In December 2015, the Nova Scotia Nurses’ Union (NSNU) released its study on the state of long-term care in the province – the Broken Homes report. The situation then, as the title suggests, was not good, and the message abundantly clear.
“The LTC (long-term care) sector suffers from understaffing, excessive workloads, demoralized workers, unsafe work environments and workplace violence,” the report states.
A year later, there is little consensus between the NSNU and the government on the fundamental issues of funding and staffing.
For the second year in a row, long-term care homes in the province have seen their funding cut. This year’s decrease of $3.1 million, which was applied to 103 nursing homes in the province (or one per cent of the budget for those homes) followed on the heels of last year’s cut of $3.6 million.
“As we’ve talked about before, the intention and the direction to the homes (about the budget cuts) was to not impact patient care but to look for efficiencies within administration,” said Peter Vaughan, deputy minister of the Department of Health and Wellness, on Nov. 16 to the standing committee of public accounts.
But Janet Hazelton, president of the NSNU, flatly rejects that this is possible.
“There’s simply no way to cut long-term care funding and not impact the quality of care, even if there’s no reduction in nursing positions … and there’s not enough as it is,” Hazelton said in an email.
Ian MacDonald, chairperson for the seniors’ advocacy group CARP (formerly the Canadian Association of Retired Persons), agreed.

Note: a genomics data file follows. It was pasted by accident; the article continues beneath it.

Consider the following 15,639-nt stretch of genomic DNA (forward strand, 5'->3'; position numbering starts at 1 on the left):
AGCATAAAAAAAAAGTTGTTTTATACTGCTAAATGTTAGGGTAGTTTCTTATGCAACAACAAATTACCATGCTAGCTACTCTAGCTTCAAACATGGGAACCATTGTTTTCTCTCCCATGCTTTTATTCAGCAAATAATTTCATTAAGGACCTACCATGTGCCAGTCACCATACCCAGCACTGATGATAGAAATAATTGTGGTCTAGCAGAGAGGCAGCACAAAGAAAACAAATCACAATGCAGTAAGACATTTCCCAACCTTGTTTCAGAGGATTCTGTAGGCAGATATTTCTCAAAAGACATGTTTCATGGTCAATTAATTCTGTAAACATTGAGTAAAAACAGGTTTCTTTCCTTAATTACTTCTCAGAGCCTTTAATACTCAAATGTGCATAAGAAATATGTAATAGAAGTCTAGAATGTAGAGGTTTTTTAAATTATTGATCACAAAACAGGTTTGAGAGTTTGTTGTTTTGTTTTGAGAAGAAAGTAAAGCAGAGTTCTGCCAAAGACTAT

“It cannot help but impact the residents,” he said.
Nursing homes were already underfunded, said MacDonald, and cutting even administrative expenses would inevitably affect the care of residents.
“In the face of an increasing population of seniors, investment (in long-term care) must be increased,” he said, adding that the government was going in an opposite direction.
To Gary MacLeod, chairperson of the Advocates for the Care of the Elderly (ACE Team), the most recent round of cutbacks are simply part of a longer trend of declining health standards.
“Indignity reigns in nursing homes,” said MacLeod. When speaking about his own experiences with his relatives in nursing homes, the characterization is one of neglect, apathy, loneliness and violence.
MacLeod says that patients are not receiving nearly the amount of time from staff that they require, and that much of the problem can be traced to a lack of personnel.
While the province mandates a minimum amount of time each resident receives from care professionals on a daily basis, MacLeod questions whether those minimums are being properly met.
“That’s not measurable. What is measurable is how many residents you have, and how many staff you have. So if you have three-to-one ratio (of residents to staff), or a five-to-one ratio, that’s measurable. You know that there’s going to be good health care there,” he said.
MacLeod says a five-to-one ratio would be a reasonable and attainable ratio for the province to implement, but at the moment, no such ratios exist.
Tracy Barron, a spokesperson for the Department of Health and Wellness, says they are continuing to look at different “models of care” for its continuing care strategy, which will be released next year.
“Adding more nurses may not be the best option to meet care requirements,” she said in an email. “The long-term care sector requires a model of care that looks at appropriate staffing mixes (nurses, continuing care assistants, dieticians, recreation etc.) based on our changing demographic and patient care plans.”
In response to the NSNU’s report, the provincial government set up the Broken Homes advisory committee. The ongoing committee includes the NSNU and health-care providers in the province, to tackle some of the grievances in the Broken Homes report.